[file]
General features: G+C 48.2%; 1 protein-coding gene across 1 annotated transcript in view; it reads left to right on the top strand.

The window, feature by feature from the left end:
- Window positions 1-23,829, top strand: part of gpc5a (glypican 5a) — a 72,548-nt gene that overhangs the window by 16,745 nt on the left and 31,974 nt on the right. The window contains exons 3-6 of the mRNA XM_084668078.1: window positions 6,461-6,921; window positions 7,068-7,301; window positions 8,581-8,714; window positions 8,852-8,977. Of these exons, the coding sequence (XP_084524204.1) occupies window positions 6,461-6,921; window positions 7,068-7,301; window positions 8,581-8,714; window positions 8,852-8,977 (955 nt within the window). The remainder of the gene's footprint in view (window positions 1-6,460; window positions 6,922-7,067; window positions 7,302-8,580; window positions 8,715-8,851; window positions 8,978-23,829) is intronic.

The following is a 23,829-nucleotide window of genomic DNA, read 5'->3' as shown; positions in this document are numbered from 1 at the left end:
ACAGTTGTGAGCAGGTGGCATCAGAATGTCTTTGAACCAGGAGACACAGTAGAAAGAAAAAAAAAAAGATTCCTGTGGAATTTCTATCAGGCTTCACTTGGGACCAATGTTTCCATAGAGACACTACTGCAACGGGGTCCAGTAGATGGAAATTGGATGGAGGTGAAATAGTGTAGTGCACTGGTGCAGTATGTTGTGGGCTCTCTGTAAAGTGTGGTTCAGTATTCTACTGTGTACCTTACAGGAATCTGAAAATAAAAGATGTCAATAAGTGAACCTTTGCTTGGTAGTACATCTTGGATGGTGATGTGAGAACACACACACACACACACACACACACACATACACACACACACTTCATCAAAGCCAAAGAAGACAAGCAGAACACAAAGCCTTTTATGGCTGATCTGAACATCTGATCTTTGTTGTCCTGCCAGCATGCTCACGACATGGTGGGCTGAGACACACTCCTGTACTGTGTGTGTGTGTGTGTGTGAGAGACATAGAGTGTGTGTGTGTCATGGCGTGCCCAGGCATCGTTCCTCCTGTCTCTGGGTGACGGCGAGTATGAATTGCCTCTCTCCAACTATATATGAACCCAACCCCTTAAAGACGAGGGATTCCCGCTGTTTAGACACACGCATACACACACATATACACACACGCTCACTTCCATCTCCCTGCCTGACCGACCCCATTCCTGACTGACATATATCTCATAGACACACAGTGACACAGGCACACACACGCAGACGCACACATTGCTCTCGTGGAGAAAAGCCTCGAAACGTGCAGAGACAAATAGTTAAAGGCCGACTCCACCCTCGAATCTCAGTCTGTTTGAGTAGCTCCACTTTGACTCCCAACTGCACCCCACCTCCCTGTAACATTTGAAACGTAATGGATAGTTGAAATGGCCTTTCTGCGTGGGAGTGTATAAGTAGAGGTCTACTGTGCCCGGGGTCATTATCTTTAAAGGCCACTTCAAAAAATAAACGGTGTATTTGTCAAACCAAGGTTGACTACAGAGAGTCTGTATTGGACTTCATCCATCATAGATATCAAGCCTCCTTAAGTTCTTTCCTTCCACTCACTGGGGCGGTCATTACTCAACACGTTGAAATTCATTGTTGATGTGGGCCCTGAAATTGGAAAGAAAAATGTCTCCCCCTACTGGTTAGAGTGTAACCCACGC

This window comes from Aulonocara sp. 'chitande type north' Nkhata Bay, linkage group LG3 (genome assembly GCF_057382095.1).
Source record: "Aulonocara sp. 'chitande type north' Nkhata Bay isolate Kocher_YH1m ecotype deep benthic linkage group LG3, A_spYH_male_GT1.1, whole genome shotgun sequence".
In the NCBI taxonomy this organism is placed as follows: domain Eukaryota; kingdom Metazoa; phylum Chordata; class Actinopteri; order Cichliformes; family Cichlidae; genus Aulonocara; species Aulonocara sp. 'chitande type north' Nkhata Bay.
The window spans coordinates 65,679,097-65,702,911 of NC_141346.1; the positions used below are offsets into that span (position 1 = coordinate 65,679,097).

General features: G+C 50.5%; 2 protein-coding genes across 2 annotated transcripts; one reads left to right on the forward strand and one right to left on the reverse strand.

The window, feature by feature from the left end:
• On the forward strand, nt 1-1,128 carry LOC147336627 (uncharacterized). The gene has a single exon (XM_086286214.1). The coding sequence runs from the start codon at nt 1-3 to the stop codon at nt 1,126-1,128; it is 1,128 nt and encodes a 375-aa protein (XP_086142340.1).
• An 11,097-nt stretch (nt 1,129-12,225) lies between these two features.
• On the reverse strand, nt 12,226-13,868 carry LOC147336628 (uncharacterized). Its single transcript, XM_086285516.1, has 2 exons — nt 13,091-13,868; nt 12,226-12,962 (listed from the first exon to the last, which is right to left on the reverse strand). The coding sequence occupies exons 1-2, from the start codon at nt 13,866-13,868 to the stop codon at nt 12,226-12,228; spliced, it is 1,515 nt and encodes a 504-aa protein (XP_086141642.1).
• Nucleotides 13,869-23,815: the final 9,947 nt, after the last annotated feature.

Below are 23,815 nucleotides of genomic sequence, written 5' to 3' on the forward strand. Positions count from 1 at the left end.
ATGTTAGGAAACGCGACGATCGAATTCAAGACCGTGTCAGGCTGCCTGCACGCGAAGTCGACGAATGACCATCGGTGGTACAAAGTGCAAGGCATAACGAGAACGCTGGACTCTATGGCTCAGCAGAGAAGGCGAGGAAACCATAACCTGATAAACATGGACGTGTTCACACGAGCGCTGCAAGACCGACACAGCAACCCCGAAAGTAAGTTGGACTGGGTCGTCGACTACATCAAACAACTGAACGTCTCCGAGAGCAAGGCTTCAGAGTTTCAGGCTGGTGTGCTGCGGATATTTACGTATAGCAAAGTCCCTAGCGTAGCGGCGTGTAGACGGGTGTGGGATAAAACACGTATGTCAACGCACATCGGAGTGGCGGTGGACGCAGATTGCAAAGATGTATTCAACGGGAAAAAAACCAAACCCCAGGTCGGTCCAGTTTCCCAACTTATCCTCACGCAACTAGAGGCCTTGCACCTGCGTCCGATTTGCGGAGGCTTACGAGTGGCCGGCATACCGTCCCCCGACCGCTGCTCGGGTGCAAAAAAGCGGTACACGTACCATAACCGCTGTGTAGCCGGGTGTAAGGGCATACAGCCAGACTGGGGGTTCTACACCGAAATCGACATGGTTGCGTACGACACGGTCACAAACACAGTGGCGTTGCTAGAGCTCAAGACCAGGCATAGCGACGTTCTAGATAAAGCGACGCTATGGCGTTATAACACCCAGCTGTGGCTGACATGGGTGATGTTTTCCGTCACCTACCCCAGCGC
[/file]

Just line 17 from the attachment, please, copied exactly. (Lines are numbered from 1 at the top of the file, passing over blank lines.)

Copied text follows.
ATGTTAGGAAACGCGACGATCGAATTCAAGACCGTGTCAGGCTGCCTGCACGCGAAGTCGACGAATGACCATCGGTGGTACAAAGTGCAAGGCATAACGAGAACGCTGGACTCTATGGCTCAGCAGAGAAGGCGAGGAAACCATAACCTGATAAACATGGACGTGTTCACACGAGCGCTGCAAGACCGACACAGCAACCCCGAAAGTAAGTTGGACTGGGTCGTCGACTACATCAAACAACTGAACGTCTCCGAGAGCAAGGCTTCAGAGTTTCAGGCTGGTGTGCTGCGGATATTTACGTATAGCAAAGTCCCTAGCGTAGCGGCGTGTAGACGGGTGTGGGATAAAACACGTATGTCAACGCACATCGGAGTGGCGGTGGACGCAGATTGCAAAGATGTATTCAACGGGAAAAAAACCAAACCCCAGGTCGGTCCAGTTTCCCAACTTATCCTCACGCAACTAGAGGCCTTGCACCTGCGTCCGATTTGCGGAGGCTTACGAGTGGCCGGCATACCGTCCCCCGACCGCTGCTCGGGTGCAAAAAAGCGGTACACGTACCATAACCGCTGTGTAGCCGGGTGTAAGGGCATACAGCCAGACTGGGGGTTCTACACCGAAATCGACATGGTTGCGTACGACACGGTCACAAACACAGTGGCGTTGCTAGAGCTCAAGACCAGGCATAGCGACGTTCTAGATAAAGCGACGCTATGGCGTTATAACACCCAGCTGTGGCTGACATGGGTGATGTTTTCCGTCACCTACCCCAGCGC